Time for a quick second breakfast (at the right time this time), before checking in. Safety briefings over, we were on the first flight out that morning & soon landing at the airfield on St Mary's, in the Isles of Scilly. The taxi quickly took us to the quayside, past a few of the historic locations of previous rare Birds. A quick scan of the harbour located our chartered boat was still at its mooring, but soon the boatman was heading out to it. We quickly got onto the boat & I was pleased to see the boatman was checking names to ensure other people who weren't booked weren't depriving more organised Birders.
The crossing to Bryher: It was great to be inside the boat
Soon we were heading out to Bryher, the long way around the island as the low tides, meant there wasn't enough water in the channel between Bryher & Tresco to take the direct route. Arriving at Bryher confirmed the tide was very low, with sand separating us from the quayside. But our boatman had warned me of this & quickly tied up at a buoy with a dingy. This easily took six of us at a time & a couple of minutes later, the first of the passengers were landing. The drawback of being first on the boat meant I was in the second dingy off. But we were soon in the dingy & being taken ashore only five minutes behind the first group. About ten minutes later, I could see the first group getting close to the Hell's Bay Hotel pool, as I stopped to scan the pool from a couple of hundred metres away. But I couldn't see the Great Blue Heron on the pool. But then a shout from Richard, confirmed he could see it. A second scan & I picked out the Great Blue Heron standing on the far shore. The plan had come together perfectly. I was on the phone to Brian Field at the time & could also get the news back to the Lands End Birders that it was still there as we were the first Birders on Bryher that morning.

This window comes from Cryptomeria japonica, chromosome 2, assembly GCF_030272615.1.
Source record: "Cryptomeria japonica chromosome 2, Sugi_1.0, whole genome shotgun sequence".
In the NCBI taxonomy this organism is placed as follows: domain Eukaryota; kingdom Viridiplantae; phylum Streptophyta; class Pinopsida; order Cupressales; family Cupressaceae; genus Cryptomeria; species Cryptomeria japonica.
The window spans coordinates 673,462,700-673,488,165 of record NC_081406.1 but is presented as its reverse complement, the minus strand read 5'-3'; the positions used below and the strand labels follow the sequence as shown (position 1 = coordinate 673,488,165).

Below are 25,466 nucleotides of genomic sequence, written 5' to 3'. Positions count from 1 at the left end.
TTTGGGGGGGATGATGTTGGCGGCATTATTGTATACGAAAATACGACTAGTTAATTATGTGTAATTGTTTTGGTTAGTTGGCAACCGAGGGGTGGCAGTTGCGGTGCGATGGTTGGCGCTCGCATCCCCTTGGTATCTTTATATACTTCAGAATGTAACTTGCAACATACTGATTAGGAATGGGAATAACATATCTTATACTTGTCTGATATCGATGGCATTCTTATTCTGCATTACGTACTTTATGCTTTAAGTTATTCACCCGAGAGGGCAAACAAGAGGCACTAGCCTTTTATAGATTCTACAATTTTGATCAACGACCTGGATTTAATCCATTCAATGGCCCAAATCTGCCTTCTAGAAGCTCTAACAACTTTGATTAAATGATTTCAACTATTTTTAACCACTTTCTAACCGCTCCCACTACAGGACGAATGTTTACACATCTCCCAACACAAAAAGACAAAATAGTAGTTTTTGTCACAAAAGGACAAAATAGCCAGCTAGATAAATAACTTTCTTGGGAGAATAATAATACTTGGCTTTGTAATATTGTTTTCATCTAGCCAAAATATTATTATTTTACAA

The Hell's Bay Hotel pool from our viewpoint
It wasn't long before we were setting up tripods & telescopes well away from the pool to try & get a better view. Frustratingly, it had moved to the left hand corner & out of view from where I was standing. As I was moving to get a viewpoint, a shout went up: it's flying. No problem picking out this big beast of a Heron as it slowly flew towards us (having been flushed by non Birders coming out of the hotel before they walked right past the edge of the now empty pool).
Great Blue Heron: Once booted by walkers, it started coming towards us 
I could hear Peter road testing his motor drive on his Canon 7D. No chance for me. My camera was still in the rucksack, where it was safely placed to avoid any risk of seawater splashing on it. Still it wasn't long before my motor drive was also singing its distinctive call. In the hurry to get the camera into use, there was no chance to do anything more than switch the camera to AV & hope I had left it on sensible settings the last time I used it. The settings were fine, but I really needed to over expose against the brighter sky. But there was no time to change that as it continued to fly towards us. But finally, it dropped in height & I had the surrounding hill behind it. More relieving, it wasn't heading off from Bryher & the exposure should be OK now. It landed out of sight in a field.

Great Blue Heron: Good to see it had its landing lights on its forewing
Great Blue Heron: It was noticeably larger than a Grey Heron, with a deep chest & long bulky feet
Great Blue Heron: Finally, it started to drop in height to land at the edge of the nearby fields
Most of the group headed off for a higher viewpoint and quickly returned to say they had seen it in the field, before it walked out of view. I stayed put hoping it would quickly fly back to the pool. When that didn't happen, I joining the others, when word reached us that it had hunkered down and looked like it was going to roost for a while. There it remained & we carried on watching it from a distance.